LexCorp Tower as it appears in JLA #83
(September 2003); art by Christopher Williams.
Publication information
Publisher DC Comics
First appearance Superman vol. 1 #416 (Feb. 1986) (Mentioned);
Superman vol. 2 #2 (Feb. 1987) (First appearance of LexCorp Tower)
Created by Elliot S. Maggin
In-story information
Type of business Conglomerate
Base(s) Metropolis
Owner(s) Lex Luthor
Employee(s) Talia al Ghul
Lana Lang

LexCorp (originally styled Lexcorp) is a fictional company appearing in American comic books published by DC Comics. The company is owned by the supervillain Lex Luthor, Superman's archenemy. The company is based out of Metropolis and headquartered in LexCorp Tower.


The establishment of LexCorp by Lex Luthor is a stark departure from earlier portrayals of the company's founder, transitioning the character from a warlord and would-be dictator into a power-mad business magnate. LexCorp was founded primarily to serve as a front to Lex Luthor's criminal enterprise while simultaneously being a symbol of Luthor's victory over Superman, as Luthor values defeating the Superman over financial gain (illustrated by abandoning a hollow victory after plundering Fort Knox[1]). Luthor intends to convert LexCorp into a legitimate operation after his retirement from crime, and in the future it is shown being a highly successful non-criminal enterprise, to Superman's pleasure.[2]

Organization & Growth

LexCorp was originally organized as an aerospace engineering firm started in the top floor offices of the Daily Planet building in Metropolis and has since become one of the world's largest, most diversified multinational conglomerates.

The company grew by acquisition, starting with struggling airlines "Inter-Continental Airlines" and "Atlantic Coast Air Systems", renaming them to "LexAir". When rising profits were threatened by fuel shortages, LexCorp bought out Southwestern Petroleum and renamed it "LexOil". This pattern of acquisition continued to include the Daily Planet and several Metropolis businesses before LexCorp sold the unprofitable Daily Planet and its building to TransNational Enterprises, establishing an L-shaped 96-story high-rise as its new headquarters.

LexCorp grew rapidly into a diverse international conglomerate with interests in utilities, waste management, industrial manufacturing, computer hardware and software, chemicals, retail, bio-engineering, weapons, pharmaceuticals, oil, communications, airlines, real estate, hotels, restaurants, technology, media, financial services, robotics, security, transportation, satellites, stock brokerage houses, cash businesses, and food. By the timeframe of the Alliance Invasion it was estimated that LexCorp either directly or indirectly employed nearly two-thirds of Metropolis' population of 11 million people, dominating commerce around much of the world. Among those many subsidiaries are such diverse businesses as Advanced Research Laboratories, Secur-Corp Armored Car Service, North American Robotics, Hell's Gate Disposal Services, and the Good Foods Group, owners of Ralli's Family Restaurants and the Koul-Brau Breweries. LexCorps major subsidiary companies include LexComp, LexChemical, LexEl Investments, LexMart, LexComm, FedLex, LexOil, LexAir, and TelLex.[3]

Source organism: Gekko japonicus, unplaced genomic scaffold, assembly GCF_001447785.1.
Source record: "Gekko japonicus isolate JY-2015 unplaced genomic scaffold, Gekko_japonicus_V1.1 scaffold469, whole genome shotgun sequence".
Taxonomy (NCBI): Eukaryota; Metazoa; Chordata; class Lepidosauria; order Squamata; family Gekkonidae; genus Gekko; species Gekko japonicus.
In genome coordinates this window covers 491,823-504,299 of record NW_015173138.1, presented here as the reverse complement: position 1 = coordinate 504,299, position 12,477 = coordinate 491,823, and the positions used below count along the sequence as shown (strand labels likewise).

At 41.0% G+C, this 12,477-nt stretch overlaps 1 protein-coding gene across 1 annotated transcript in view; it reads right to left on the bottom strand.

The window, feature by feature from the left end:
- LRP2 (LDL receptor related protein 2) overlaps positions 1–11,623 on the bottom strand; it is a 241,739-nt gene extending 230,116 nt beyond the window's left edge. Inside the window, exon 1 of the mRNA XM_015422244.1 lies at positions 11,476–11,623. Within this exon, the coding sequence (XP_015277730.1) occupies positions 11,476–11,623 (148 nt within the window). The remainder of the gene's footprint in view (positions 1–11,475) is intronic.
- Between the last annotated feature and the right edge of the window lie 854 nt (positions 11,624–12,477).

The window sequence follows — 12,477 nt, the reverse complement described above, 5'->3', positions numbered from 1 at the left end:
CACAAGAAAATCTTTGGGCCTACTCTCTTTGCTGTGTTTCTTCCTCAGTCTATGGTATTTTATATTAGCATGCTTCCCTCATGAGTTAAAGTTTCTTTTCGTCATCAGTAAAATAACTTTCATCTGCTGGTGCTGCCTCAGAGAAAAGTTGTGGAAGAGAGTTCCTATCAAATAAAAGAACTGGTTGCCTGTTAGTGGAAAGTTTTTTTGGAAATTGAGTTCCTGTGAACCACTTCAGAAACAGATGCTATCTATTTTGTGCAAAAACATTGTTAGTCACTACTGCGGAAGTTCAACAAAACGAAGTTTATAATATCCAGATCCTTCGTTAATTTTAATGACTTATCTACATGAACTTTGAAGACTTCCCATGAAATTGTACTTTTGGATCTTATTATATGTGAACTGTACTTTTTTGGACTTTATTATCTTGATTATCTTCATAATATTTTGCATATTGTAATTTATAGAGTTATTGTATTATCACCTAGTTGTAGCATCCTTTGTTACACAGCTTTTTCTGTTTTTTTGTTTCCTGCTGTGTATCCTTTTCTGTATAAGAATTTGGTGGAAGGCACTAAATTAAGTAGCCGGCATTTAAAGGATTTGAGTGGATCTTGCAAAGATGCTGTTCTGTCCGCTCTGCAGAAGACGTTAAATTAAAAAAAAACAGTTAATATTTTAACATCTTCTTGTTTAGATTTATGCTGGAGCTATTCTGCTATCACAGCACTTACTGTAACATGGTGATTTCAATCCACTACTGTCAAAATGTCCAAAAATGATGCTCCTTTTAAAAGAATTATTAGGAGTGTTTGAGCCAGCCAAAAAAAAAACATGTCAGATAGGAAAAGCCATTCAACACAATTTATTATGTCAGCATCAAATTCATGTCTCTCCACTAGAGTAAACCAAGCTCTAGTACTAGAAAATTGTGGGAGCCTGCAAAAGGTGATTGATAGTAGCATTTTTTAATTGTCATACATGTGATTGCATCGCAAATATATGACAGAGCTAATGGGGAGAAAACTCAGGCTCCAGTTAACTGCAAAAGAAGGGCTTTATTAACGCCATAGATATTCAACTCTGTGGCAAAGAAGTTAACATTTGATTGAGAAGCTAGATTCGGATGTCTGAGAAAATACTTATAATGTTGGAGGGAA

When CEO Lex Luthor was elected President of the United States, Talia al Ghul took over the company, who donated a large portion of its profits to the Wayne Foundation during Superman and Batmans’ year-long absences.[4] Following his dismissal as president he fired her and took back his place, though she secretly kept a portion of stock.

Competitors include Wayne Enterprises, Kord Enterprises, Queen Industries and S.T.A.R. Labs. LexCorp provides sponsorship to the superhero team The Conglomerate along with American Steel, Dante Foods, Dupree Chemical, Ferris Aircraft, S.T.A.R. Labs, Ovel Oil, Pax Entertainment, and Stagg Enterprises.[5]


Following Luthor's public acquittal from criminal charges Lana Lang became LexCorp's new CEO[6] and Lexcorp began its decline.[7] Lana Lang was dismissed from her post due to a contractual clause in all LexCorp employment charters forbidding aiding Superman in any way, after she attempted to use a LexCorp security unit to aid Superman in a battle against Atlas.[8]

A year after the events of Infinite Crisis, Lex Luthor had been stripped of his wealth and assets; LexCorp was dissolved and sold off to several competitors, most notably to Wayne Enterprises.

Thunder Corporation

Lex Luthor secretly owns the powerful and legitimate Thunder Corporation which he controls through a false identity,[9] maintaining the illusion of the chairman/principal stockholder "Lucius D. Tommytown" through fake magazine articles and actors because he thought himself too honest to be anything but a criminal. The Thunder Corporation headquarters "Zephrymore Building" fronts Lex Luthor's criminal operations and penthouse.

In other media



Video games

See also


  1. Action Comics 277
  2. Superman #416
  3. The Superman Files. Matthew K. Manning (trans.). p. 74.
  4. Superman #650
  5. "Justice League Quarterly" #1 (Winter 1990)
  6. Superman #654
  7. Superman #663
  8. Superman #679
  9. Superman: Last Son of Krypton. Elliot S. Maggin.
  10. Radish, Christina (September 9, 2014). "Greg Berlanti, Andrew Kreisberg, Jesse L. Martin and Candice Patton Talk THE FLASH, Time Travel, Easter Eggs and More at PaleyFest 2014". Collider. Retrieved September 9, 2014.
  11. http://tvline.com/2016/06/08/supergirl-season-2-lena-luthor-lex-sister-cast-spoilers/
  12. http://tvline.com/2016/08/04/supergirl-katie-mcgrath-lena-luthor-cast-season-2-the-cw/
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